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September 6, 2017 | Balanced

A best-selling Canadian author of 14 books on economic trends, real estate, the financial crisis, personal finance strategies, taxation and politics. Nationally-known speaker and lecturer on macroeconomics, the housing market and investment techniques. He is a licensed Investment Advisor with a fee-based, no-commission Toronto-based practice serving clients across Canada.

Mr. Market giveth. He taketh away. Yup, this is the taketh part.

As forecast on this pathetic blog, three significant things have occurred. First, the nation’s largest (by far) housing market has officially slipped into bear territory with prices declining more than 20% across a region encompassing over six million souls. And, mirabile dictu, that’s happened with blistering speed, in about a hundred days.

Second (also as predicted) the average price of a detached digs has gone negative year/year. At $1.191 million, that house now costs 1.2% less in Toronto than it did at this time last year. Ditto in 905. What an astonishing reversal from those months last winter when realtors and the media crowed about 30% monthly price romps and everybody said it would last forever. So much for herd instinct.

And, third, we just got higher rates. The Bank of Canada benchmark has doubled in the last two months, from half a point to 1%. There’s more to come, and you should expect another doubling in the next year or so.

Finally, although these things have not yet occurred, they soon will. The bank regulator will introduce a stress test effectively raising mortgage rates (now on the rise) by a further 2%. And the Liberal government will seriously increase taxes on two million small business operators, 70% of whom have incomes of less than $200,000 and constitute the house-buying middle class.

Then there’s Kim Ding Dong and his nukes, the Trumpster and his Russia problem, the potential death of NAFTA plus the grief an angry planet is throwing at us. Those are unknown knowns. The five points above are known knowns. More than enough to punish the house horny, the debt-snoflers and all those Bank of Mom clients who decided to roll the dice on a one-asset financial strategy with endless leverage.

Bad move. Consider the average detached in TO which fetched $1,578,542 in April when the real estate-industrial complex was milking conditions for all they were worth.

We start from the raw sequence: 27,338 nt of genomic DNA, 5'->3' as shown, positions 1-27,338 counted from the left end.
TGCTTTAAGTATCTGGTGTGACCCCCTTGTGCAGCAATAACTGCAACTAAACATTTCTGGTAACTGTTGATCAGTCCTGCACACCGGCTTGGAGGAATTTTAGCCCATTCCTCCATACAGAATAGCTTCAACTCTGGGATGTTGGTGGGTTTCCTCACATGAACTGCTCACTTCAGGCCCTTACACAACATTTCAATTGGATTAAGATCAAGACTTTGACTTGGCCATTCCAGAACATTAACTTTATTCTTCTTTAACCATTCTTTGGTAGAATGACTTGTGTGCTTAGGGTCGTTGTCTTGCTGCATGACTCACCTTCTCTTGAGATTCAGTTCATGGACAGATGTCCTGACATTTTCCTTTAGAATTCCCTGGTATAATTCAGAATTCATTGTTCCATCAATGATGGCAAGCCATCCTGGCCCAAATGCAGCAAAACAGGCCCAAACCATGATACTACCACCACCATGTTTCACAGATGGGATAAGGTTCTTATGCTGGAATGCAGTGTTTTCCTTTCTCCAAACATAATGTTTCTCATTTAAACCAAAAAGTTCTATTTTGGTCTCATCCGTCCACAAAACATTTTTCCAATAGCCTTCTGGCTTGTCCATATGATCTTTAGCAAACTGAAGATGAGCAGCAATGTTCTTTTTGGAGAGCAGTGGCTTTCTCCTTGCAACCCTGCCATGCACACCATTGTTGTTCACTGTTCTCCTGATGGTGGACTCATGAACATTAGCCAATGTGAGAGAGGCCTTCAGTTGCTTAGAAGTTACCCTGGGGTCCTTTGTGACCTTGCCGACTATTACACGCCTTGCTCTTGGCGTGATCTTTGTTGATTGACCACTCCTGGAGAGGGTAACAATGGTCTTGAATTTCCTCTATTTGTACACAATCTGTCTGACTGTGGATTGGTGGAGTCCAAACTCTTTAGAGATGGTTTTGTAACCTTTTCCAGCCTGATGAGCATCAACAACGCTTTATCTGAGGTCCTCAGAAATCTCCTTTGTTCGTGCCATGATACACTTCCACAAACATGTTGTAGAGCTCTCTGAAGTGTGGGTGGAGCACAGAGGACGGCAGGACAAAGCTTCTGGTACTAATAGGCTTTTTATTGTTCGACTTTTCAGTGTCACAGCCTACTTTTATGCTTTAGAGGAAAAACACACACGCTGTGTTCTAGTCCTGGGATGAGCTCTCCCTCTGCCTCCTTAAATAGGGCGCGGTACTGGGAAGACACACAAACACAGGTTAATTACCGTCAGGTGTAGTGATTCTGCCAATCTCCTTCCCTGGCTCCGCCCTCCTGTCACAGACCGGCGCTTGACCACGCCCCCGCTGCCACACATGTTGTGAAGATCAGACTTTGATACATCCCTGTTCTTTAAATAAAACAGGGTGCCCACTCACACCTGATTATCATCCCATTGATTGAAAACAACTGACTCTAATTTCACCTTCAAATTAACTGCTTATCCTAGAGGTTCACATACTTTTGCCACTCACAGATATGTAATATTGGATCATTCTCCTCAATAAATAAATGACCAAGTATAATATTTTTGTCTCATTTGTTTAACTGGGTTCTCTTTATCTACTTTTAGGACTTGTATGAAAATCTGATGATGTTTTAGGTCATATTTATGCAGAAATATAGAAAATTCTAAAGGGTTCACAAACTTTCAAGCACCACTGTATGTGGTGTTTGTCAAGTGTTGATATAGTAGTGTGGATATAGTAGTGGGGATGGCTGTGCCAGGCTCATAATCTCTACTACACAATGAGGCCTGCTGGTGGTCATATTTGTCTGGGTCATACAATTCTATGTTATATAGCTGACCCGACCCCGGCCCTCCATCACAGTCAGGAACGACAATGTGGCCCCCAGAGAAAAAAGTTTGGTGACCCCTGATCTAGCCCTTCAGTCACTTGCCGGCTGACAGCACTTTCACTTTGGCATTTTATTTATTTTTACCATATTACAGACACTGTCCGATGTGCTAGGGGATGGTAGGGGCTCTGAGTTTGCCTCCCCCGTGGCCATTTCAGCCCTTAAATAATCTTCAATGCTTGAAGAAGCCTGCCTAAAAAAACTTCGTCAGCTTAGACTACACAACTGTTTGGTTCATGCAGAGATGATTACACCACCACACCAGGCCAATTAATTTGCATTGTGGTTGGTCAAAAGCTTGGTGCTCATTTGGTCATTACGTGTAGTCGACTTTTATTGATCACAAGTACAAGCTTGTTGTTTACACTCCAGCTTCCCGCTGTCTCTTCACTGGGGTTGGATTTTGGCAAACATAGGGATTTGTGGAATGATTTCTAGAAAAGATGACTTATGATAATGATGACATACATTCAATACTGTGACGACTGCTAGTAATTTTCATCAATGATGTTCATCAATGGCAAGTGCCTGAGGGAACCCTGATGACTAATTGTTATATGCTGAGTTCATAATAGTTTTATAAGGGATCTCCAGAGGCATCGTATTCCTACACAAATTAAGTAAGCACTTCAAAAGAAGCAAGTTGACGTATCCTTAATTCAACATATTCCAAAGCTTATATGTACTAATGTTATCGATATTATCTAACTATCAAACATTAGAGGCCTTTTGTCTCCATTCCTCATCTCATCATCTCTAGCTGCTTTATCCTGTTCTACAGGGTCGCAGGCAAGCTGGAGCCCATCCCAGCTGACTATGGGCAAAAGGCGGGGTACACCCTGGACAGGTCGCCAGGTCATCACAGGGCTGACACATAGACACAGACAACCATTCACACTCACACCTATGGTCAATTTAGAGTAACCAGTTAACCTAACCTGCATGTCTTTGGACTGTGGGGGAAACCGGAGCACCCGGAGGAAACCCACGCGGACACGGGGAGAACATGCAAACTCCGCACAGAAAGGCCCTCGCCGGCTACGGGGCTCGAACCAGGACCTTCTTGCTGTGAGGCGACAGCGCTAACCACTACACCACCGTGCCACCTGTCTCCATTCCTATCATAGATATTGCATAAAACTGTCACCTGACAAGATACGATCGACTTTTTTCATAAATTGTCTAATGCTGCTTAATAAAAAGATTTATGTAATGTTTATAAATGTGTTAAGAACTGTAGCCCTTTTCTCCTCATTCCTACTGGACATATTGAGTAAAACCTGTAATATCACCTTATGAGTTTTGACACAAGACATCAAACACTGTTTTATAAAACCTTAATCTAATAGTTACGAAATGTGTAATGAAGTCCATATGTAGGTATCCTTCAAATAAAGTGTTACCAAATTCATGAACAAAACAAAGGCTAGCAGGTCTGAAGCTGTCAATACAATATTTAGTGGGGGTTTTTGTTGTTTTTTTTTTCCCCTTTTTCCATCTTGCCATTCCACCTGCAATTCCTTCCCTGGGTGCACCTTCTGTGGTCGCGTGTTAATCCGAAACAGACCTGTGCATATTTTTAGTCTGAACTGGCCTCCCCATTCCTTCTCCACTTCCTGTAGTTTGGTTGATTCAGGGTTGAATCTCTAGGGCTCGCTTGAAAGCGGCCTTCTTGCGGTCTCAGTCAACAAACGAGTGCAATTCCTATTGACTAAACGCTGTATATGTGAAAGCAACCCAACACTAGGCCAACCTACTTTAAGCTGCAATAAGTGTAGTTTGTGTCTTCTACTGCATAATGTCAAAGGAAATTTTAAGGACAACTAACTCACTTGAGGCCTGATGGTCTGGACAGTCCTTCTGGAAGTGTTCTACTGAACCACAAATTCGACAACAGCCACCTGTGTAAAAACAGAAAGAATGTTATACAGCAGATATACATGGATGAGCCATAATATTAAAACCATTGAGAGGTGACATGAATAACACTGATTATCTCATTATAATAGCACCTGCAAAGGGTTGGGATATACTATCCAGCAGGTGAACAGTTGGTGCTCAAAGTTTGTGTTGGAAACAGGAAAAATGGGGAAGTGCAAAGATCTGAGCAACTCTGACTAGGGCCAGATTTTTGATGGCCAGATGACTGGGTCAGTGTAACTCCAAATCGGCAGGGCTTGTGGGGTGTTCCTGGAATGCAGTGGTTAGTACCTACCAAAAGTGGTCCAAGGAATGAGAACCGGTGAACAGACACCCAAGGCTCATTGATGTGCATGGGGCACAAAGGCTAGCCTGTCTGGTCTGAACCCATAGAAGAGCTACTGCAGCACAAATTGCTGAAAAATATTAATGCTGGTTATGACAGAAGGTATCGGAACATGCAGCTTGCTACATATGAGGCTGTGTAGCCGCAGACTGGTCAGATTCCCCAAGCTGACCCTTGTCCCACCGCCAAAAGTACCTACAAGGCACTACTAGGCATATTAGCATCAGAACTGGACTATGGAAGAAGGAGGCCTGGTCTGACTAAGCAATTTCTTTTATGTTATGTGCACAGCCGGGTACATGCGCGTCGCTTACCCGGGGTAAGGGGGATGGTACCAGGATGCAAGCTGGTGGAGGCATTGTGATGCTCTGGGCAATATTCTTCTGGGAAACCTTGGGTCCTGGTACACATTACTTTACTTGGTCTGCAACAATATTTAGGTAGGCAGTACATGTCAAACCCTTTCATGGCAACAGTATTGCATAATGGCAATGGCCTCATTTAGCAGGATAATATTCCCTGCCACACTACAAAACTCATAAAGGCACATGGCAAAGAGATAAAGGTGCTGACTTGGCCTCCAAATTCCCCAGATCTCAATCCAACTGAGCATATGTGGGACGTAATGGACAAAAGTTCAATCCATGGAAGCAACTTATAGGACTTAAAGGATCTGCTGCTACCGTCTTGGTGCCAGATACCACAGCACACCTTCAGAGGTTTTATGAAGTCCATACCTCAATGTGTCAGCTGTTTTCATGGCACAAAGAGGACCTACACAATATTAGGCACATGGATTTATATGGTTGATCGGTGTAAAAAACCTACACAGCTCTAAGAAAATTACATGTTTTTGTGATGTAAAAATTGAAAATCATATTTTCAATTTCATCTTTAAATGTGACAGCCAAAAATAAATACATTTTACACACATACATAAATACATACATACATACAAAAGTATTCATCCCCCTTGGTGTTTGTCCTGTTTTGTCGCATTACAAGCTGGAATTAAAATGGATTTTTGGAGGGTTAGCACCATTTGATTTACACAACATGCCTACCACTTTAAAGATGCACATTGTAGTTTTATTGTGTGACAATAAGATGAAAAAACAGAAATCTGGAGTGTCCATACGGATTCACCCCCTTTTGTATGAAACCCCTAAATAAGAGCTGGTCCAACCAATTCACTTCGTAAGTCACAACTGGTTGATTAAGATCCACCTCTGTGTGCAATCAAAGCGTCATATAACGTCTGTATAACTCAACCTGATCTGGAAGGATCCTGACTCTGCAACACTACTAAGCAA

This was in the Toronto Star a few days before Easter:

“If a buyer needs to sit back for a month and watch how regulators respond to the overheated market, that probably won’t make any difference in their ability to buy, says Desmond Brown, a Beaches-area Royal LePage agent. But delaying the purchase a year is another matter, he recently told clients relocating from Australia. They wanted to rent. Brown encouraged them to buy. “If you wait a year, you’ll never get into the market,” he told them.

Great advice, Des. If the Aussies bought the average home, with land transfer tax they spent $1,634,633. Today that home’s worth $1,191,052 – for a loss of more than $100,000 per month. Welcome to Canada! The decline in that property has been stunning – 28.1%, and things continue to deteriorate. We’re not near the bottom yet.

Toronto detached: from +30% to -1% in 100 days

Chart courtesy of torontorealestatecharts.com

Total sales last month in the GTA fell almost 35% while detached deals collapsed 46.1%. Even at the cheap condo end of the market transactions are off 28%. And this is not just an Ontario thing. Sales declines in the move-up market across the Lower Mainland show a similar slow-mo train wreck taking place.

What next? More.

Wednesday’s rate increase was preemptive, aggressive, hawkish and definitive. The central bank is using recent economic growth as a cover to normalize the cost of money and deal with the major problems of excessive debt growth and a population smitten with house lust. Today variable mortgage rates are higher, along with the prime, HELOCs and personal lines of credit, plus pressure is on five-year loans.

How consequential is this increasing cost of the debt burden we little beavers carry?

First, remember that guy in the Desert Storm Iraq war who kept telling CNN his side (the bad guys) was winning and the allies would soon be smoked, while Baghdad burned in the background? He’s been reincarnated as Jason Mercer, director of market analysis at the Toronto Real Estate Board.

“The relationship between sales and listings in the marketplace today suggests a balanced market,” he said Wednesday, trying to sound like he meant it. “If some buyers move from the sidelines back into the marketplace, as TREB consumer research suggests may happen an acceleration in price growth could result if listings remain at current levels.”

Riiiiight, Jason. Balanced. Maybe you and Desmond should get a room.

Here’s something more realistic to chew on. According to the Canadian Payroll Association, 47% of Canadians live paycheque-to-paycheque, thanks to overspending and over-borrowing. The latest poll is a shocker. A third say they’re “overwhelmed” by debt, even with rates at the lowest point ever. For the first time in the history of these surveys more people state they find their mortgages the most difficult debt to pay – significantly ahead of credit card balances.

So face it. Housing’s not bouncing back this autumn. This winter. Or next spring.

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September 6th, 2017

Posted In: The Greater Fool

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